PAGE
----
Based on this analysis, one can assume that since America is a fairly large nation, it must remain in "offensive mode" if it is to retain it's influence over global events. Kristol is giving an ideological basis to the notion of "perpetual war", because if you are always on the offensive, there are only two options: either you continue to expand your reach, or you retreat into defensive mode and decline like "Old Europe". He also states a "fact": America's military might is unrivalled and must be wielded on a global scale.
"With power come responsibilities, whether sought or not, whether welcome or not. And it is a fact that if you have the kind of power we now have, either you will find opportunities to use it or the world will discover them for you."
It would seem that the Bush Administration has taken the teachings of Strauss and Kristol to heart. In his definition of neoconservativism, Kristol charges that neo-cons "tend to be more interested in history than economics or sociology". Their main goal is to make history, and anyone who's ever read a history book knows that this is achieved by conquest. The War on Terror will never end because once they've roped and hog-tied the last Al-Qaeda operative, the American Empire have to begin sorting the rest of us out. Will they decide that we're friendly? One can only hope so.

Friday, April 23, 2004

Wolf Parade Interview & GO RIN DO Loft Party Review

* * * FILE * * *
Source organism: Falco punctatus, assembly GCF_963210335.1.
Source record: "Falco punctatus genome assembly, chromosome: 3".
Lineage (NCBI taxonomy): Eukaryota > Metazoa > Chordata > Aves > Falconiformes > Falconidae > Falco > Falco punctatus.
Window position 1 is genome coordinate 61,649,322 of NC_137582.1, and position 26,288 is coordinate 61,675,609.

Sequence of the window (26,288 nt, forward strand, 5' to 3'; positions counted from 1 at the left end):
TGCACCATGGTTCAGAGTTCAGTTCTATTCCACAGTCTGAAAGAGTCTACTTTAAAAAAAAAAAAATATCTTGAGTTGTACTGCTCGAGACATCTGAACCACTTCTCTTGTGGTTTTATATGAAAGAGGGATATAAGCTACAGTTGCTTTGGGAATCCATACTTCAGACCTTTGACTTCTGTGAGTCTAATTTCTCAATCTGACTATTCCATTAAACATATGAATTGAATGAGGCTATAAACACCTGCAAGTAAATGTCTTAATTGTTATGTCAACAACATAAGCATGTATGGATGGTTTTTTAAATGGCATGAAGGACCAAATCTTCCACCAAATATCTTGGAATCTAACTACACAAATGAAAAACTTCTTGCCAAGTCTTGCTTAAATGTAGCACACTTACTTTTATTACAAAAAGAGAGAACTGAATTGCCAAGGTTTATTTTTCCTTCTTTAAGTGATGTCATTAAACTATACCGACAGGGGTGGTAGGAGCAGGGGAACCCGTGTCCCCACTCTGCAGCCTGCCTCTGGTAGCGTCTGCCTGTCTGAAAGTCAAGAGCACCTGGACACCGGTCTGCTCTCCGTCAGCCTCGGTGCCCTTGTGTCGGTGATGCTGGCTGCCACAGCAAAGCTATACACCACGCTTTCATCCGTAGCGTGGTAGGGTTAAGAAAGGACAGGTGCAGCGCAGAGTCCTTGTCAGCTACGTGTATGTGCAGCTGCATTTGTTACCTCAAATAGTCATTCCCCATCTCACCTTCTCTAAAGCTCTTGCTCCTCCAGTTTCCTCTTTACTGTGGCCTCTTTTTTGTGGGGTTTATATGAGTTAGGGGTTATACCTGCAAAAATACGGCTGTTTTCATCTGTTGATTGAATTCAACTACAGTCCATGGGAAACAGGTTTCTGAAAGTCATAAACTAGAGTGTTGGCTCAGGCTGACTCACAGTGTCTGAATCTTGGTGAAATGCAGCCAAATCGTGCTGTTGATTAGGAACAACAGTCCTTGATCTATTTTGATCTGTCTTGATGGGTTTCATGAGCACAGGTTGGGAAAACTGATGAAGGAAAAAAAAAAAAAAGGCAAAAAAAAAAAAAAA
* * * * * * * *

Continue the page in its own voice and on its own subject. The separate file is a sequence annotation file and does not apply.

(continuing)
Wolves have never thrived as solitary creatures. They are at their best when they are in a pack, surrounding their prey and then savagely tearing into it's flesh. On Saturday, April 17th, a pack of thirsty Montrealers crammed into a St. Laurent Blvd. Loft (dubbed GO RIN DO), listened to a trio of fine local bands, and drank enough beer to inebriate a small German town in the process. Happily, no animals were harmed.

About 70 lucky locals and a couple of high-profile guests turned out to see Wolf Parade and friends. In the crowd, I recognized a couple of pals from Concordia. A photographer from a local weekly was also snapping shots during the final set with his digital camera. He promised me some shots to accompany this review but I haven't been able to reach him yet.

Before any of the bands took the stage, I managed to corner Dan, the lead singer and guitarist from Wolf Parade. He was kind enough to answer some of my questions, as you can see in the interview below. [Ed Note: For a song-by-song analysis, check out this other piece on the WP. Enjoy.]